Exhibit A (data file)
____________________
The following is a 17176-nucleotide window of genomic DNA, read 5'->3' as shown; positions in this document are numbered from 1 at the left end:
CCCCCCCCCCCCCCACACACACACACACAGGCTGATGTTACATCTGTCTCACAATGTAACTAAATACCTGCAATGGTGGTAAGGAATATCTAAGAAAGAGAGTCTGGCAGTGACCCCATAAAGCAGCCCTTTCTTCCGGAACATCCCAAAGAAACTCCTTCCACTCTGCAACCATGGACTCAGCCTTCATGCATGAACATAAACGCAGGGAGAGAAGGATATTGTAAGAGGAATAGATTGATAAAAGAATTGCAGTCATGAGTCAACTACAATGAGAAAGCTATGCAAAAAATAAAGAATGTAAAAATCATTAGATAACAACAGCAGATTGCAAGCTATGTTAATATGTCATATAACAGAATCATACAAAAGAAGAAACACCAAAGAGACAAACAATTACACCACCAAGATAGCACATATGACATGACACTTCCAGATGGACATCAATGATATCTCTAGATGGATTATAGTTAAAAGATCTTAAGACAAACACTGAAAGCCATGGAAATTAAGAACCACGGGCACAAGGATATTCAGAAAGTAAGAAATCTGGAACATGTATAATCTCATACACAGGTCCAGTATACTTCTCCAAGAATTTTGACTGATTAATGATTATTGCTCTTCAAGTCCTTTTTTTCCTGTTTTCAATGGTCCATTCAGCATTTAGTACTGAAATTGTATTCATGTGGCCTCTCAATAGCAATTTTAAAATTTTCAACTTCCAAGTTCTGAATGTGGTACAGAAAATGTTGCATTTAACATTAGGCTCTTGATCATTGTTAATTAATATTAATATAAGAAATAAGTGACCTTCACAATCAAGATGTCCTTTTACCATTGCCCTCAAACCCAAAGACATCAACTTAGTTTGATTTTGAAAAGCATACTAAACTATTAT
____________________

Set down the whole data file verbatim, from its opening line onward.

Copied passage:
The following is a 17176-nucleotide window of genomic DNA, read 5'->3' as shown; positions in this document are numbered from 1 at the left end:
CCCCCCCCCCCCCCACACACACACACACAGGCTGATGTTACATCTGTCTCACAATGTAACTAAATACCTGCAATGGTGGTAAGGAATATCTAAGAAAGAGAGTCTGGCAGTGACCCCATAAAGCAGCCCTTTCTTCCGGAACATCCCAAAGAAACTCCTTCCACTCTGCAACCATGGACTCAGCCTTCATGCATGAACATAAACGCAGGGAGAGAAGGATATTGTAAGAGGAATAGATTGATAAAAGAATTGCAGTCATGAGTCAACTACAATGAGAAAGCTATGCAAAAAATAAAGAATGTAAAAATCATTAGATAACAACAGCAGATTGCAAGCTATGTTAATATGTCATATAACAGAATCATACAAAAGAAGAAACACCAAAGAGACAAACAATTACACCACCAAGATAGCACATATGACATGACACTTCCAGATGGACATCAATGATATCTCTAGATGGATTATAGTTAAAAGATCTTAAGACAAACACTGAAAGCCATGGAAATTAAGAACCACGGGCACAAGGATATTCAGAAAGTAAGAAATCTGGAACATGTATAATCTCATACACAGGTCCAGTATACTTCTCCAAGAATTTTGACTGATTAATGATTATTGCTCTTCAAGTCCTTTTTTTCCTGTTTTCAATGGTCCATTCAGCATTTAGTACTGAAATTGTATTCATGTGGCCTCTCAATAGCAATTTTAAAATTTTCAACTTCCAAGTTCTGAATGTGGTACAGAAAATGTTGCATTTAACATTAGGCTCTTGATCATTGTTAATTAATATTAATATAAGAAATAAGTGACCTTCACAATCAAGATGTCCTTTTACCATTGCCCTCAAACCCAAAGACATCAACTTAGTTTGATTTTGAAAAGCATACTAAACTATTAT